About Degenerative Myopia and Your Options for Treatment
Caring for your eyes can be difficult since there are many factors that affect your overall vision quality. Proper care of your retinas can be crucial for lasting health and proper vision well into your golden years. The team at our Kansas City eye care center has years of experience diagnosing and treating retinal conditions, and we've been able to restore patient vision and prevent vision loss.
While many people know what myopia (nearsightedness) is, there is a type of myopia that gets worse with time, making it much more difficult to see objects that are near and far. This is known as degenerative myopia, which we'd like to discuss right now.
What Is Degenerative Myopia?
Also known as progressive myopia and pathological myopia, degenerative myopia is a type of nearsightedness that becomes worse and worse as times passes. It can lead to low vision and severe vision loss. Degenerative myopia can affect people of any age, though it's common for the condition to be diagnosed when people are in their 30s or 40s.
The condition is the result of changes to the shape of the eyes related to myopia. People with myopia tend to have elongated eyeballs, which causes the tissues of the eyes to be stretched thinner than usual. This can lead to a greater risk of macular degeneration and other problems with the retinas.
How Common Is Degenerative Myopia?
Degenerative myopia is not that common. It's estimated that 2 percent of the United States population will experience this condition; the condition is also estimated to affect 3 percent of the world's population. Overall, degenerative myopia is the seventh leading cause of legal blindness in America; in Hong Kong and parts of China, degenerative myopia is the fourth leading cause of legal blindness.
Signs and Symptoms of Degenerative Myopia
The most common signs and symptoms of degenerative myopia include the following:
- Gray spot in the visual field
- Straight lines appear distorted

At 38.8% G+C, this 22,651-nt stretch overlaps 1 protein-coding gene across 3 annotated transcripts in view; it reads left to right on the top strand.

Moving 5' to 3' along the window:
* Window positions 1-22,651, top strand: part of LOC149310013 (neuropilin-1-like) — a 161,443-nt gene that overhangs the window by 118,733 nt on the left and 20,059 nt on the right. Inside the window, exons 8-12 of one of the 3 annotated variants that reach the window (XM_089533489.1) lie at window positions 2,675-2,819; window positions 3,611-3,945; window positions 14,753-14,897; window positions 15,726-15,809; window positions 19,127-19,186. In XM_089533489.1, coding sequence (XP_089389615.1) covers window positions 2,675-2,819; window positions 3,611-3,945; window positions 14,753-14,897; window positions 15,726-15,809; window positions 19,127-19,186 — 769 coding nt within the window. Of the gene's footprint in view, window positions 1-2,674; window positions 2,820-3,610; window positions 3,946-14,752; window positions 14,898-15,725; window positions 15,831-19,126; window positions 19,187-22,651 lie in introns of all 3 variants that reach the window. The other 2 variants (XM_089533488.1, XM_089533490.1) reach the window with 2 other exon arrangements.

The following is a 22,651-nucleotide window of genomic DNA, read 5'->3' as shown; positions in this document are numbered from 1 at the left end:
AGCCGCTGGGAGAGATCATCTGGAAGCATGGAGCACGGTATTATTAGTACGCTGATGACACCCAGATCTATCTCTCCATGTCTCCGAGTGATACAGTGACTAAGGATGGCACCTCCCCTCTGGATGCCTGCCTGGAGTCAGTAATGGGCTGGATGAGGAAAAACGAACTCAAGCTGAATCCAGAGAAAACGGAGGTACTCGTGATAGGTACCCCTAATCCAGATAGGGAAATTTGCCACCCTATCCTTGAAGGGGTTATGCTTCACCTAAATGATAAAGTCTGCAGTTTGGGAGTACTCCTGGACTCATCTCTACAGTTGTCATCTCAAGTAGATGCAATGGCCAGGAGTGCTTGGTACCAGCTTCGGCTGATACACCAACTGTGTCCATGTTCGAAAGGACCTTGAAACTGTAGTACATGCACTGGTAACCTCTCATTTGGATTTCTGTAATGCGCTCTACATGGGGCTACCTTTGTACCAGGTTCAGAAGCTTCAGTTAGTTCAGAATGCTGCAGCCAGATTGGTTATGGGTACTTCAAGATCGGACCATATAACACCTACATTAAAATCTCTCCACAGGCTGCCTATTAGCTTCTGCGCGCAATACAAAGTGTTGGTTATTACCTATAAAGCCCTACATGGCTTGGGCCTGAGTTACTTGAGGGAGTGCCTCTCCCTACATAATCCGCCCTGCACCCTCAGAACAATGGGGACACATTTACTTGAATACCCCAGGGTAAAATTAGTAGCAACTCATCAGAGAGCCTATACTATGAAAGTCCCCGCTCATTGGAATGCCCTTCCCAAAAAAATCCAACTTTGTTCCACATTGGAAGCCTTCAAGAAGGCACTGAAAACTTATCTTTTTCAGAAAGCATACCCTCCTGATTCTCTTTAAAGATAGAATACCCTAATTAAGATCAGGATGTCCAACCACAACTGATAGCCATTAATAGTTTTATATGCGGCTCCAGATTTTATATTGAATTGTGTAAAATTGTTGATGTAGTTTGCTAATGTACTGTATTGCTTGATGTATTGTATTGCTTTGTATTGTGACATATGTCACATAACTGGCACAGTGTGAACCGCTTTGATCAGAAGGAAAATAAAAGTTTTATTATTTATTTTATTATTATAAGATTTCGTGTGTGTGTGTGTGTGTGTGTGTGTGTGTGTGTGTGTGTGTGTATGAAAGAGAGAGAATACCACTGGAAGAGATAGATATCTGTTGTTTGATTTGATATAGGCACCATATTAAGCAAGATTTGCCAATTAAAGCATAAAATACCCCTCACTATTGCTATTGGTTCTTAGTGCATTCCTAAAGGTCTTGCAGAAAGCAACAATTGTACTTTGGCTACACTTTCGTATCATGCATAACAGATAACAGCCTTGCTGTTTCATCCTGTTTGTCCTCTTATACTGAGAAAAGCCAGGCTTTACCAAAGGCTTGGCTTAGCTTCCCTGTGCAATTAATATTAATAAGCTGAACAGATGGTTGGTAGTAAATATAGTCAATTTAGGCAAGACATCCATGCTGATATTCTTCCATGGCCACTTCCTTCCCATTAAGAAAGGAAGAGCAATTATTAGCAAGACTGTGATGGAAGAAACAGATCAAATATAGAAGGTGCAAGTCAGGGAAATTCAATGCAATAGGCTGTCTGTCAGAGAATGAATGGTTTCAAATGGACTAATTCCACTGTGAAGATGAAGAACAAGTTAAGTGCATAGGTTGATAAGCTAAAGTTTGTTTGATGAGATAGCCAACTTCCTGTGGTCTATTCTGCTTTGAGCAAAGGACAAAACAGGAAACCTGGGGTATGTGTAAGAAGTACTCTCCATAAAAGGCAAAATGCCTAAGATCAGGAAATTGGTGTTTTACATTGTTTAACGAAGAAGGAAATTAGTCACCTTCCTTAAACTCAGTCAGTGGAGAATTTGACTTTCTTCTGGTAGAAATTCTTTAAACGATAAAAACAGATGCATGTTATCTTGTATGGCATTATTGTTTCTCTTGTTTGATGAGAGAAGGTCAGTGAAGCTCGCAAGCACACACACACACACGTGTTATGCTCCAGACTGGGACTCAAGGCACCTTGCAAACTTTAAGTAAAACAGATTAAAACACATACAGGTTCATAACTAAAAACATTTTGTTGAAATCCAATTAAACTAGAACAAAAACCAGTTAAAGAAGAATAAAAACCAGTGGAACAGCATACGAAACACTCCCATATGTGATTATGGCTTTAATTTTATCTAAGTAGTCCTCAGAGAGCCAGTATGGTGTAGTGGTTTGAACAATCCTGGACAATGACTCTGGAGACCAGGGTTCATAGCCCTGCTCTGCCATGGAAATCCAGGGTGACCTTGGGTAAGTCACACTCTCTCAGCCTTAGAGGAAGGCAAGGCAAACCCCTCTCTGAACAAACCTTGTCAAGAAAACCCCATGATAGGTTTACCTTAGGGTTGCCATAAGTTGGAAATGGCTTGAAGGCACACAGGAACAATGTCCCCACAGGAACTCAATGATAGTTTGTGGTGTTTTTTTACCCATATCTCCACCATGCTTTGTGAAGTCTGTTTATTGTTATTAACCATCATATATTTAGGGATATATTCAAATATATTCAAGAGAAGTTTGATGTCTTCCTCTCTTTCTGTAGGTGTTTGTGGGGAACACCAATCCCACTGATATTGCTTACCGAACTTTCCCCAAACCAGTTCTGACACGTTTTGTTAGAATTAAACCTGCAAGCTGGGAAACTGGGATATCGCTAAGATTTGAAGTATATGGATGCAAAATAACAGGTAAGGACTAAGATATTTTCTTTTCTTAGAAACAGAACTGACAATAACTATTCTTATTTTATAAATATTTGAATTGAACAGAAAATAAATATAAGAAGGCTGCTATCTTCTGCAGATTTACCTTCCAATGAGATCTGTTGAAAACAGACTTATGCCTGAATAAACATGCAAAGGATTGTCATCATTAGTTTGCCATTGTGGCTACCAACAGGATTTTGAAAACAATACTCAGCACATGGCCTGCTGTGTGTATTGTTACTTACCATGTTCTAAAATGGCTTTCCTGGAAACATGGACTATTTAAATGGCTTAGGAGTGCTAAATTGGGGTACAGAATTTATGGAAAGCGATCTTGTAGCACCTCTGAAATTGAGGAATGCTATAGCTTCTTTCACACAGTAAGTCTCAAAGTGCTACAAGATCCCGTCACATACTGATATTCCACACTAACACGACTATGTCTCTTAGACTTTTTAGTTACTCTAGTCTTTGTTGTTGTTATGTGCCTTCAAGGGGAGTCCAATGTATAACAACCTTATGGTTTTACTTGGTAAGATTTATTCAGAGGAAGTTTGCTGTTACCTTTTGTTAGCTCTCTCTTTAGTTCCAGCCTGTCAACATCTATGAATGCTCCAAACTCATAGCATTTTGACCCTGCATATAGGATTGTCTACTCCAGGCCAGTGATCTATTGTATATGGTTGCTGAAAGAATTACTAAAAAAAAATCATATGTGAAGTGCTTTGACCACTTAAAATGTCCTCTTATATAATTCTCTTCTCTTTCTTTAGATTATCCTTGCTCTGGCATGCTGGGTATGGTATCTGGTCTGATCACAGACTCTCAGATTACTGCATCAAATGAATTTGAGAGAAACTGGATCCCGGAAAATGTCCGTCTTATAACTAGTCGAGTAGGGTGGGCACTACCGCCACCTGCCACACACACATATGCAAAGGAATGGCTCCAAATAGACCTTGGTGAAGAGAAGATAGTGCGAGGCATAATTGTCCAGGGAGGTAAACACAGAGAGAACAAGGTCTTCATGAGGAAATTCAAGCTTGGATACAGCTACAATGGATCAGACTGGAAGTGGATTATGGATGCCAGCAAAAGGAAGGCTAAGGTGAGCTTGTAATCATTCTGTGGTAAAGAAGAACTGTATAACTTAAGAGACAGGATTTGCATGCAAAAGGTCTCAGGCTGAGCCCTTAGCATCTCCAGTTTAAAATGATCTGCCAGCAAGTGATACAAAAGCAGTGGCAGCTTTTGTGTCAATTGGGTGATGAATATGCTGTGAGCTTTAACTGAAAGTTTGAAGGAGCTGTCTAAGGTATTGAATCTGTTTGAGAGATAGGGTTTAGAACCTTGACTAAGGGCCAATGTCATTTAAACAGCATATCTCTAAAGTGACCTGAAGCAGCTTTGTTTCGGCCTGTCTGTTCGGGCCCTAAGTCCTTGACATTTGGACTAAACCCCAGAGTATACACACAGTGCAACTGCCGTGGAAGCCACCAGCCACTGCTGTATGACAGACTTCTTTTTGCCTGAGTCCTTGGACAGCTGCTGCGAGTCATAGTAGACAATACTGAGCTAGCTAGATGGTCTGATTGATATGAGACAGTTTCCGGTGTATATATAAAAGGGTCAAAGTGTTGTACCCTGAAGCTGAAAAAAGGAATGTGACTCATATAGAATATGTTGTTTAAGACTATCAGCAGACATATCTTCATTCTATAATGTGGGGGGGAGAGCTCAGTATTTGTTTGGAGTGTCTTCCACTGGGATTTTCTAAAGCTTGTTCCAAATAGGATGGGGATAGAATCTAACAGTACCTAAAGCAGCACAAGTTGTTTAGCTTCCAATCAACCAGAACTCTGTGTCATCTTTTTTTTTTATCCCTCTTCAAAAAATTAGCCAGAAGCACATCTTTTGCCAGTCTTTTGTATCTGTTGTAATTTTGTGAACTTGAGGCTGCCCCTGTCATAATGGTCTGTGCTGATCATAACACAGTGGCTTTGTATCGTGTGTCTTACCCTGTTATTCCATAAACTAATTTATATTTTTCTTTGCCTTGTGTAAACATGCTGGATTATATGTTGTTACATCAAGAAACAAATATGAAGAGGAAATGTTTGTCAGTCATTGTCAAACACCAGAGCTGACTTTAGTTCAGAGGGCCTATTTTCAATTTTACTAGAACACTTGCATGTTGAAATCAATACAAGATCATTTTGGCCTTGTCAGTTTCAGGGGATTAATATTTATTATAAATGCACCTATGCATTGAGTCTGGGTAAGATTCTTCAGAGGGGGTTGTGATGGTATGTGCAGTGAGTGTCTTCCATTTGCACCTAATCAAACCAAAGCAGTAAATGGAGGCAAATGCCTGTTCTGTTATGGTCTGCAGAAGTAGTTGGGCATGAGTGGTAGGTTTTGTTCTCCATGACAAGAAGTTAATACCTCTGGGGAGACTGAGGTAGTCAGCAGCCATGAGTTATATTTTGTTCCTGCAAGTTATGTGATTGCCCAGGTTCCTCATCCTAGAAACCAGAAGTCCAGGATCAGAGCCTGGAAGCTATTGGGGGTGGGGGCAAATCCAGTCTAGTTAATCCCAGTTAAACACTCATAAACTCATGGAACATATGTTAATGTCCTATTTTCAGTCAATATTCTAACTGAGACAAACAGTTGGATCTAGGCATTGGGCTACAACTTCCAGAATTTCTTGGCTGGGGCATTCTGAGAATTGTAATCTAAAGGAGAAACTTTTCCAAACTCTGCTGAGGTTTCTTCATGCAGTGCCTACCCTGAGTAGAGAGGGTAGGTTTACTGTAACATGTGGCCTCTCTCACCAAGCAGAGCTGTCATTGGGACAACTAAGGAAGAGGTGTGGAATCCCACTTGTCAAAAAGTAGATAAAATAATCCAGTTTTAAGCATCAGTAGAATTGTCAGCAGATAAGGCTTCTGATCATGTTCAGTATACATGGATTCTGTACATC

- Changes in color perception
- Poor contrast sensitivity
- Loss of central vision
- Problems while reading
- Difficult recognizing faces
Risk Factors for Degenerative Myopia
A number of factors may result in degenerative myopia being more likely. These are generally related to genetics, family history, and ethnic background. Patients may experience abnormal blood vessel growth in the retinal area or problems with retinal tears and detachment.
Treatment Options for Degenerative Myopia
There are different treatment options to consider to help improve vision quality and restore a patient's eyesight.
Prescription Eyeglasses – Glasses with thick lenses can be helpful for restoring a person's vision.
Contact Lenses – Rather than glasses, some patients may be able to wear prescription contacts to enhance their vision.
Anti-VEGF Therapy – Anti-VEGF (vascular endothelial growth factor) therapy involves the use of medications that prevent the formation of new blood vessels in the retina, which can lead to macular degeneration.
Intraocular Lenses (IOLs) – IOLs are artificial lenses that can replace the natural lenses of the eyes. This has been helpful for some degenerative myopia patients.
Photodynamic Therapy (PDT) – PDT helps manage abnormal blood vessels of the retina that could be causing the loss of vision.
Vitrectomy – Vitrectomy removes some or all of the vitreous gel within the eye in order to help repair tears or detachments of the retina.
The ideal treatment option for you and your vision needs can be discussed in greater detail during your consultation.
Contact Retina Associates
To learn more about treating degenerative myopia and preventing vision loss and blindness, be sure to contact our team of retinal health and eye care specialists today. Our team will work with you to help address issues with your eyesight and help you see the world clearly.